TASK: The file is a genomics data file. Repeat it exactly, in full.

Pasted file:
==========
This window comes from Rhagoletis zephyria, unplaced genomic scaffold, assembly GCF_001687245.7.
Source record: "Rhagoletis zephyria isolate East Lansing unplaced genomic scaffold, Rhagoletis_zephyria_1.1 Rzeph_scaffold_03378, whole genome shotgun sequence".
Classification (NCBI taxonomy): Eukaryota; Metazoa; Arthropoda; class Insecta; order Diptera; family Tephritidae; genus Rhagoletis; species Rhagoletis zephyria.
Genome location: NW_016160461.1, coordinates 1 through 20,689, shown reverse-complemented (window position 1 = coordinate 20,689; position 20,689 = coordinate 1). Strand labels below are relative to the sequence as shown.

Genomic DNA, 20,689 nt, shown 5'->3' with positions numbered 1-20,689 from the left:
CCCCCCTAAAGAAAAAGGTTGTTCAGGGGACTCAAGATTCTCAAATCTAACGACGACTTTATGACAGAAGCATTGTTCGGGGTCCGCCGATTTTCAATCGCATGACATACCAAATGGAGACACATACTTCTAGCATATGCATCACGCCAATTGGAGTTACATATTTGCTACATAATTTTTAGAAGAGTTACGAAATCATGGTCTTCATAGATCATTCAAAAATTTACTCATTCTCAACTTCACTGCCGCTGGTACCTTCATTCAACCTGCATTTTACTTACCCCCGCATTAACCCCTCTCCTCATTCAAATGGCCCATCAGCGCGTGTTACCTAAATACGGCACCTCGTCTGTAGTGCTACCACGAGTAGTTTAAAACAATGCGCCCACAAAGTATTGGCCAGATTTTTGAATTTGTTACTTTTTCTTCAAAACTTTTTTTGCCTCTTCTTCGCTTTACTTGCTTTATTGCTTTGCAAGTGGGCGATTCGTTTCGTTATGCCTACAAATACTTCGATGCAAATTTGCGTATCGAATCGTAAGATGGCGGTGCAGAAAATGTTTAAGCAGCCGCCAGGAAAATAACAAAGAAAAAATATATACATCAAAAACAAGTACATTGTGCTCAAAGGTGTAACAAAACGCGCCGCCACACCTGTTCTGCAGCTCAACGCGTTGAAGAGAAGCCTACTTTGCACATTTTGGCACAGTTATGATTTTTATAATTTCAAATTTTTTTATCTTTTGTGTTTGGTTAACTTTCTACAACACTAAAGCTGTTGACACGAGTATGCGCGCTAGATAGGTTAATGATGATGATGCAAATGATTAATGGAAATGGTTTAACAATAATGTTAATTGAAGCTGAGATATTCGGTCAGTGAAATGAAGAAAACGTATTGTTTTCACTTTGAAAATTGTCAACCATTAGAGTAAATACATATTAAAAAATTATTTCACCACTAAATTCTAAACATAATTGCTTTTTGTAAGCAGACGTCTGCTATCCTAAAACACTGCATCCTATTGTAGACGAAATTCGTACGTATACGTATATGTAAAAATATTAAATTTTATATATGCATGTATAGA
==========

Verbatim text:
This window comes from Rhagoletis zephyria, unplaced genomic scaffold, assembly GCF_001687245.7.
Source record: "Rhagoletis zephyria isolate East Lansing unplaced genomic scaffold, Rhagoletis_zephyria_1.1 Rzeph_scaffold_03378, whole genome shotgun sequence".
Classification (NCBI taxonomy): Eukaryota; Metazoa; Arthropoda; class Insecta; order Diptera; family Tephritidae; genus Rhagoletis; species Rhagoletis zephyria.
Genome location: NW_016160461.1, coordinates 1 through 20,689, shown reverse-complemented (window position 1 = coordinate 20,689; position 20,689 = coordinate 1). Strand labels below are relative to the sequence as shown.

Genomic DNA, 20,689 nt, shown 5'->3' with positions numbered 1-20,689 from the left:
CCCCCCTAAAGAAAAAGGTTGTTCAGGGGACTCAAGATTCTCAAATCTAACGACGACTTTATGACAGAAGCATTGTTCGGGGTCCGCCGATTTTCAATCGCATGACATACCAAATGGAGACACATACTTCTAGCATATGCATCACGCCAATTGGAGTTACATATTTGCTACATAATTTTTAGAAGAGTTACGAAATCATGGTCTTCATAGATCATTCAAAAATTTACTCATTCTCAACTTCACTGCCGCTGGTACCTTCATTCAACCTGCATTTTACTTACCCCCGCATTAACCCCTCTCCTCATTCAAATGGCCCATCAGCGCGTGTTACCTAAATACGGCACCTCGTCTGTAGTGCTACCACGAGTAGTTTAAAACAATGCGCCCACAAAGTATTGGCCAGATTTTTGAATTTGTTACTTTTTCTTCAAAACTTTTTTTGCCTCTTCTTCGCTTTACTTGCTTTATTGCTTTGCAAGTGGGCGATTCGTTTCGTTATGCCTACAAATACTTCGATGCAAATTTGCGTATCGAATCGTAAGATGGCGGTGCAGAAAATGTTTAAGCAGCCGCCAGGAAAATAACAAAGAAAAAATATATACATCAAAAACAAGTACATTGTGCTCAAAGGTGTAACAAAACGCGCCGCCACACCTGTTCTGCAGCTCAACGCGTTGAAGAGAAGCCTACTTTGCACATTTTGGCACAGTTATGATTTTTATAATTTCAAATTTTTTTATCTTTTGTGTTTGGTTAACTTTCTACAACACTAAAGCTGTTGACACGAGTATGCGCGCTAGATAGGTTAATGATGATGATGCAAATGATTAATGGAAATGGTTTAACAATAATGTTAATTGAAGCTGAGATATTCGGTCAGTGAAATGAAGAAAACGTATTGTTTTCACTTTGAAAATTGTCAACCATTAGAGTAAATACATATTAAAAAATTATTTCACCACTAAATTCTAAACATAATTGCTTTTTGTAAGCAGACGTCTGCTATCCTAAAACACTGCATCCTATTGTAGACGAAATTCGTACGTATACGTATATGTAAAAATATTAAATTTTATATATGCATGTATAGA